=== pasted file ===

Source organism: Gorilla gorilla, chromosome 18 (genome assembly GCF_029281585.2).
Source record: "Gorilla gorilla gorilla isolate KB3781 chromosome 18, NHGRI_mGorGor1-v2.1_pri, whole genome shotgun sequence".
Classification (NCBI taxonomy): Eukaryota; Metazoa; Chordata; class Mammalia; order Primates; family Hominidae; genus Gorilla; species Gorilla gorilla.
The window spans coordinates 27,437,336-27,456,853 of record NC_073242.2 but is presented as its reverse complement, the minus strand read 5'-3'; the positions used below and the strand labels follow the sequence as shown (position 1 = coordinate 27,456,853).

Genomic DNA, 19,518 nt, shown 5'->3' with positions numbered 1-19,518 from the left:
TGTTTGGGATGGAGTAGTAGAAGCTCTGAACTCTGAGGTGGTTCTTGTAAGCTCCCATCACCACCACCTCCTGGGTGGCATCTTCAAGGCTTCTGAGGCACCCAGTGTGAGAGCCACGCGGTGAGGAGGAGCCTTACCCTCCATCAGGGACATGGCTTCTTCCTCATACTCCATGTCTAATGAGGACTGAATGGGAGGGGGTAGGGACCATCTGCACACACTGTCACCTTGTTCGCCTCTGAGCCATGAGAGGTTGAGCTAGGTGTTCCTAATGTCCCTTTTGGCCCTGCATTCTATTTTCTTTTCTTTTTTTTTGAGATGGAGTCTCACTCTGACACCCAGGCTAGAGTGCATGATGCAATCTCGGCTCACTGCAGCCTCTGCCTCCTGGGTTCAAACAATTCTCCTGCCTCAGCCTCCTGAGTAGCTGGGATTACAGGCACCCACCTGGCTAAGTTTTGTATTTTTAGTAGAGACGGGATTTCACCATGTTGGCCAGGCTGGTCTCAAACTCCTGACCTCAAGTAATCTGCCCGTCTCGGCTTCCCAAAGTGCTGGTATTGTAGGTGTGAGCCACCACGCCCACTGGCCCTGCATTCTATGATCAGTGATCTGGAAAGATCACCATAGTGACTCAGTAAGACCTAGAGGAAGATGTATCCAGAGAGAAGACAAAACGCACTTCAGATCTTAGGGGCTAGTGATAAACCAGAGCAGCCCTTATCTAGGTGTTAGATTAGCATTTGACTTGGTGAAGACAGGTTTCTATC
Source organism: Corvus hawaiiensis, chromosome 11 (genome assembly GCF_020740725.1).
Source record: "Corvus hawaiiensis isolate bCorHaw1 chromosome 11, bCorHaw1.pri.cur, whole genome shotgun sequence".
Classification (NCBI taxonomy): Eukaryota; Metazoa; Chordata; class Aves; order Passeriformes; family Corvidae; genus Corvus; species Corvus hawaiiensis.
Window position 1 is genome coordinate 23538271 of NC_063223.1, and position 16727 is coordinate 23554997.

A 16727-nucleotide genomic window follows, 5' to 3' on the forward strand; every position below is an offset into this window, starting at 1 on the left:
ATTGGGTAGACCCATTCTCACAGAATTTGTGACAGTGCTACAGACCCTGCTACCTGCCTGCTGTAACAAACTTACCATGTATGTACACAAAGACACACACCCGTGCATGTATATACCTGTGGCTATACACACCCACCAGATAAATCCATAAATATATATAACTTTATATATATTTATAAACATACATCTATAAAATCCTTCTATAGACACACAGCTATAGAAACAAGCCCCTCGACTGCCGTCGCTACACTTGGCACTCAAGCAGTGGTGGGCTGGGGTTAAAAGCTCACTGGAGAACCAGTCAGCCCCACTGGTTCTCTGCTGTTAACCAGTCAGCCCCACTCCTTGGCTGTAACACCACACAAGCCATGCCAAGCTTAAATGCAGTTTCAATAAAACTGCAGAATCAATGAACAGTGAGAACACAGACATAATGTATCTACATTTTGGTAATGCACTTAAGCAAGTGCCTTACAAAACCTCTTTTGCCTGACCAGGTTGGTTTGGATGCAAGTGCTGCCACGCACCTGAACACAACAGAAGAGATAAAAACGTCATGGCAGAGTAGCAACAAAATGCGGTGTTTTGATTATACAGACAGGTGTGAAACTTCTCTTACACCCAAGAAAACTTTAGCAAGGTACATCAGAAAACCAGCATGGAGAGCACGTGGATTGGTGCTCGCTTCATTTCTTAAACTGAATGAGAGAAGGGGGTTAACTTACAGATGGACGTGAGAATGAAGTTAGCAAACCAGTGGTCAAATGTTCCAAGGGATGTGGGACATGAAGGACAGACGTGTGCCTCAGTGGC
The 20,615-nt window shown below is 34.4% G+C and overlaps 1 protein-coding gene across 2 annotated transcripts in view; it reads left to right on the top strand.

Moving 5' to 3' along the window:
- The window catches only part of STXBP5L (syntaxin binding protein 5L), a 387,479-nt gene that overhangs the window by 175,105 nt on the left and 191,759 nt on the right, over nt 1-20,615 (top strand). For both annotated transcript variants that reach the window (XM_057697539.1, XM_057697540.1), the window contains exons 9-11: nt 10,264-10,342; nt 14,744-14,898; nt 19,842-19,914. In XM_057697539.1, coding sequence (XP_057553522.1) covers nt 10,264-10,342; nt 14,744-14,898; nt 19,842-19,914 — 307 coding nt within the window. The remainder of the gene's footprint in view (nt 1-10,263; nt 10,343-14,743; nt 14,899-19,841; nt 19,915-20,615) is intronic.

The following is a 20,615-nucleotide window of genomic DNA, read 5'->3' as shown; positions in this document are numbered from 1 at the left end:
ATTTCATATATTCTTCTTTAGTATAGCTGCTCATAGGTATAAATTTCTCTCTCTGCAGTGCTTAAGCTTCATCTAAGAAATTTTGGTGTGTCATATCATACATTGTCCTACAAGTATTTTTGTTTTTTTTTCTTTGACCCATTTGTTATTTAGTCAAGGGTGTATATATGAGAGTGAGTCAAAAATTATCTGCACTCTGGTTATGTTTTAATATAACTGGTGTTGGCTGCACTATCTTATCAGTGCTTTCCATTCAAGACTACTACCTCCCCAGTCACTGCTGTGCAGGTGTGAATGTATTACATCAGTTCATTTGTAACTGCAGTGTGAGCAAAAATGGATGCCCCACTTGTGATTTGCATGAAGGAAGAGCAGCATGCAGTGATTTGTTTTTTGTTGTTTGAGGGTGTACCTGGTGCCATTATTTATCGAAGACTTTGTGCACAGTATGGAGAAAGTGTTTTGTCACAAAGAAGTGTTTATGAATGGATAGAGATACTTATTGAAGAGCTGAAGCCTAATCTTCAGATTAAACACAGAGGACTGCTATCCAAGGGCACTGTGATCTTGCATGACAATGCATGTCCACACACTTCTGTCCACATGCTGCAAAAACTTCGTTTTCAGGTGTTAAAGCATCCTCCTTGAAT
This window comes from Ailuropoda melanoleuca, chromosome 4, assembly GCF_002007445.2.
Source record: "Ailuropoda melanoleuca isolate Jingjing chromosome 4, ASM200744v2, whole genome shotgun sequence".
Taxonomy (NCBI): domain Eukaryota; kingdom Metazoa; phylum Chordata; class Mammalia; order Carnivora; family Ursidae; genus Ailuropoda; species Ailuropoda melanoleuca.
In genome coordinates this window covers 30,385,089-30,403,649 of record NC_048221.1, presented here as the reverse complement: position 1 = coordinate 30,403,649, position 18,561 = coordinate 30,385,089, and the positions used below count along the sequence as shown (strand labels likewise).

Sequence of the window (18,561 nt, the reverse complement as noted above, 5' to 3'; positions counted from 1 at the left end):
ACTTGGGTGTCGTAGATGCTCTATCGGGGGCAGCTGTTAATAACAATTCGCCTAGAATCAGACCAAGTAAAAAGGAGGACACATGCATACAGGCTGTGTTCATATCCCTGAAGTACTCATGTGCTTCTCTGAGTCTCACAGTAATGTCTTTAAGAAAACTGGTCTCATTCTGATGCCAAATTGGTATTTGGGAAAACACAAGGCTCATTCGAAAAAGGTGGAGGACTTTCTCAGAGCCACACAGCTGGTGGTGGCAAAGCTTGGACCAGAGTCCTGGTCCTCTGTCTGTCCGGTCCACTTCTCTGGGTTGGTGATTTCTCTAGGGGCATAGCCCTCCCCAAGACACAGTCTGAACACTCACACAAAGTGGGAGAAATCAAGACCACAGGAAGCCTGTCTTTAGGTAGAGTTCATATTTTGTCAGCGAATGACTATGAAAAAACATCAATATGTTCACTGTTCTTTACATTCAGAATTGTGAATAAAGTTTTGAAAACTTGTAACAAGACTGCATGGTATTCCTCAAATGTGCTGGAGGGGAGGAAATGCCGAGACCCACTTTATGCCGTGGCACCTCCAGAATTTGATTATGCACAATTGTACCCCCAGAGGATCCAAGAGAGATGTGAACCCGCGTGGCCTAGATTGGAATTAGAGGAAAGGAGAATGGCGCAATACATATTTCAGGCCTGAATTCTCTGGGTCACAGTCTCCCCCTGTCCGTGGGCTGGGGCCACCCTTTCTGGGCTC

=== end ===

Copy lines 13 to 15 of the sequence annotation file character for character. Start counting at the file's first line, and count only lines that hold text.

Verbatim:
The 20,615-nt window shown below is 34.4% G+C and overlaps 1 protein-coding gene across 2 annotated transcripts in view; it reads left to right on the top strand.

Moving 5' to 3' along the window:
- The window catches only part of STXBP5L (syntaxin binding protein 5L), a 387,479-nt gene that overhangs the window by 175,105 nt on the left and 191,759 nt on the right, over nt 1-20,615 (top strand). For both annotated transcript variants that reach the window (XM_057697539.1, XM_057697540.1), the window contains exons 9-11: nt 10,264-10,342; nt 14,744-14,898; nt 19,842-19,914. In XM_057697539.1, coding sequence (XP_057553522.1) covers nt 10,264-10,342; nt 14,744-14,898; nt 19,842-19,914 — 307 coding nt within the window. The remainder of the gene's footprint in view (nt 1-10,263; nt 10,343-14,743; nt 14,899-19,841; nt 19,915-20,615) is intronic.